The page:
• $\begingroup$ If I take a large-dimensional vector space over the finite field $\mathbb F_2$, then most tuples of $k$ elements are linearly independent. Hence a random linear transformation will look like a random permutation on most $k$-tuples. If we take the graph where two vertices are connected if they differ in all but the first coordinate, it takes $\log n$ random permutations to connect the graph. So this shows your $\log n$ upper bound is sharp with a relaxed version of the condition. $\endgroup$
    – Will Sawin
    Nov 16 '17 at 17:46
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I will assume that $\Gamma$ is regular of degree $1$ (so $n=2m$ for some $m$.) You say that you don't care specifically about the uniform distribution on $S_n=S_{2m}.$ However I will deal mainly with that case. At the end I'll argue that your weaker condition might lead to about the same results, but that is a guess.

$\Gamma$ has $2m$ vertices and $m$ edges. Imagine they are red. Also $\Gamma^{\pi}$ has $m$ edges, imagine they are green. Then in $G= \Gamma \cup \Gamma^{\pi},$ each vertex is on one edge of each color so $G$ is the union of one or more even length cycles (including the possibility of a digon, a cycle of length $2$ with two points and two edges, one of each color.)

Consider these probabilities

  • $p_m(k)$ is the probability that the cycle containing a particular (red) edge $e$ has length $2k$

  • $q_m(k)$ is the probability that the largest cycle in $G$ has length $2k.$

After some work it turns out that, for $t=m-k,$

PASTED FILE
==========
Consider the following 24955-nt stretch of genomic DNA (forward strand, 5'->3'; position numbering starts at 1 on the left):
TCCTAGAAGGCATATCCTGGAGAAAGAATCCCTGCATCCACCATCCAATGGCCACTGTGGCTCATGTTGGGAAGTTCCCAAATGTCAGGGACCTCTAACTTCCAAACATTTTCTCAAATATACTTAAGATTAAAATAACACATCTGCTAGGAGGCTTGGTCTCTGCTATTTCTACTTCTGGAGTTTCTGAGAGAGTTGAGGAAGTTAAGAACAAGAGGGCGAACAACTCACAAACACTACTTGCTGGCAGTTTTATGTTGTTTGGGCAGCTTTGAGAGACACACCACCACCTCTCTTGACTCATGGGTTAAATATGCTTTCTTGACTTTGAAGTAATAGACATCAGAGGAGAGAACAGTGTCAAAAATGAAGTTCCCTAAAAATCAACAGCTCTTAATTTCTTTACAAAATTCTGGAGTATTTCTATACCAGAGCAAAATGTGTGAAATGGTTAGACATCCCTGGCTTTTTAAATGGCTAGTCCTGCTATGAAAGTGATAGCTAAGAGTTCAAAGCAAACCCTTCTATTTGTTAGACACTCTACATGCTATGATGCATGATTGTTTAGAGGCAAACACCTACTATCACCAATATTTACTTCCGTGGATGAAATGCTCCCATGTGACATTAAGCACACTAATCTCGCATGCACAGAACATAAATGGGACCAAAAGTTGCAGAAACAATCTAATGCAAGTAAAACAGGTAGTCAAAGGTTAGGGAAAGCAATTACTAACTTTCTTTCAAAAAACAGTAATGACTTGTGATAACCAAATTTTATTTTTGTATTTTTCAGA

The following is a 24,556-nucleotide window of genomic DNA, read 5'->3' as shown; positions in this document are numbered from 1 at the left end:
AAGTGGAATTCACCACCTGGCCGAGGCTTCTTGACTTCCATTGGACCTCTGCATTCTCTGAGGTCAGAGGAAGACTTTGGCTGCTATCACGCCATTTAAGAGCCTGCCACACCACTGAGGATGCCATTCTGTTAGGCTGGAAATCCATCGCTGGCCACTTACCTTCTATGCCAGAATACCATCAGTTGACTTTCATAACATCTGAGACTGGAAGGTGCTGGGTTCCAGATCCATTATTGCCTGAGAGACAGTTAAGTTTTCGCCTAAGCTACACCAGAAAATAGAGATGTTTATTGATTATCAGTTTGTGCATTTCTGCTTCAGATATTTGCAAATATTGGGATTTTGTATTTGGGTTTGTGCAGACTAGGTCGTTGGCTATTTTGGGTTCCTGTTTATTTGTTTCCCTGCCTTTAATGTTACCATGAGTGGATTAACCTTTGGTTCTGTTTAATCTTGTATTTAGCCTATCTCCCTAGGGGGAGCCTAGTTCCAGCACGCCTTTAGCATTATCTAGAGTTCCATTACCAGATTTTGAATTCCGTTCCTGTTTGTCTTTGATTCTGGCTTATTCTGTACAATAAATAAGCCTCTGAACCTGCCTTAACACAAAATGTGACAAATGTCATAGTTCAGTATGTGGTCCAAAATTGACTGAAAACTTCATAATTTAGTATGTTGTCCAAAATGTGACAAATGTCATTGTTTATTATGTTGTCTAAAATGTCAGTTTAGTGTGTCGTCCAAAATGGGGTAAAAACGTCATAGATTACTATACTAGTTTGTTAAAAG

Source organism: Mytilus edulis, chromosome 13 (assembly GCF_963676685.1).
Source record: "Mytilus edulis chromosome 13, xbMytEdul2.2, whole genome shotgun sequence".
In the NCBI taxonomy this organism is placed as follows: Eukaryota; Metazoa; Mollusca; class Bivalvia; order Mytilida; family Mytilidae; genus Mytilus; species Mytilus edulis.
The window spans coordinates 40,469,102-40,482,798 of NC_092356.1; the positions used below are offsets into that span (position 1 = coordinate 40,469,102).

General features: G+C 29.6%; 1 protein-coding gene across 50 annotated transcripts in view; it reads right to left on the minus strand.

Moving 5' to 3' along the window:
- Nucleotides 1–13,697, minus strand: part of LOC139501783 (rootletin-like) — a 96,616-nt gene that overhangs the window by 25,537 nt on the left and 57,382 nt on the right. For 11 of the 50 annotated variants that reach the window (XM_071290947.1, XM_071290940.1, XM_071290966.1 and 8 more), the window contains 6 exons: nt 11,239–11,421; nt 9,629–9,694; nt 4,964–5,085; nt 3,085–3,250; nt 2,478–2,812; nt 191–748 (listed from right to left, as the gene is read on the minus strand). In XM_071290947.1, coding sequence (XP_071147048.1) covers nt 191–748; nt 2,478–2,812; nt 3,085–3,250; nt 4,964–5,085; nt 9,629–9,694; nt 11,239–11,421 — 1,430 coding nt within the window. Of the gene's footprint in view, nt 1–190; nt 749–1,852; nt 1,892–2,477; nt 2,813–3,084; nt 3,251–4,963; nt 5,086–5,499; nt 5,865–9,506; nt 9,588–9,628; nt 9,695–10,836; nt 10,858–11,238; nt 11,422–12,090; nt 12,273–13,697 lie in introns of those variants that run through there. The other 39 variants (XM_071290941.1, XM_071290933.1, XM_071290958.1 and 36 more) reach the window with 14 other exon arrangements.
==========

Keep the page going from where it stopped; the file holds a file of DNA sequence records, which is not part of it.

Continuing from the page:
$$p_m(k)=\frac1{2m-1}\frac{\binom{2t}t}{2^{2t}}\frac{2^{2m-2}}{\binom{2m-2}{m-1}}$$

Also, for $\frac{m}2 \lt k \leq m,$ $$q_m(k)=\frac{mp_m(k)}k.$$

I have nice proofs for these formulas. They show good agreement with the results of random computations.


simulation details

I did $100,000$ trials with $m=15.$ The expected numbers (out of $10^5$) with longest cycle of length at least $16,18,\cdots,30$ are the first line below. The second is the actual values from the trial:

$$89290, 80228, 71553, 63035, 54432, 45418, 35435, 23074$$

$$89211, 80202, 71542, 63137, 54448, 45530, 35359, 23062$$


In particular, the probability that $G$ is connected is $$p_m(m)=\frac{2^{2m-2}}{(2m-1)\binom{2m-2}{m-1}} \approx \sqrt{\frac{\pi}{4m}}. $$

For $t=m-k$ not too small, $$p_m(k) \sim \frac{\sqrt{\frac{m}t}}{2m-1}.$$

I would expect, for reasons given in a moment, that the probability that the longest cycle is at least $ 2m\rho$ (for $\rho \gt \frac12$) should converge to a limit.

Here are the calculated probabilities to be above $ 2m\rho$ for $\rho=0.5,0.6,0.7,0.8,0.9.$ The first line is for $m=200$ and the next for $m=400:$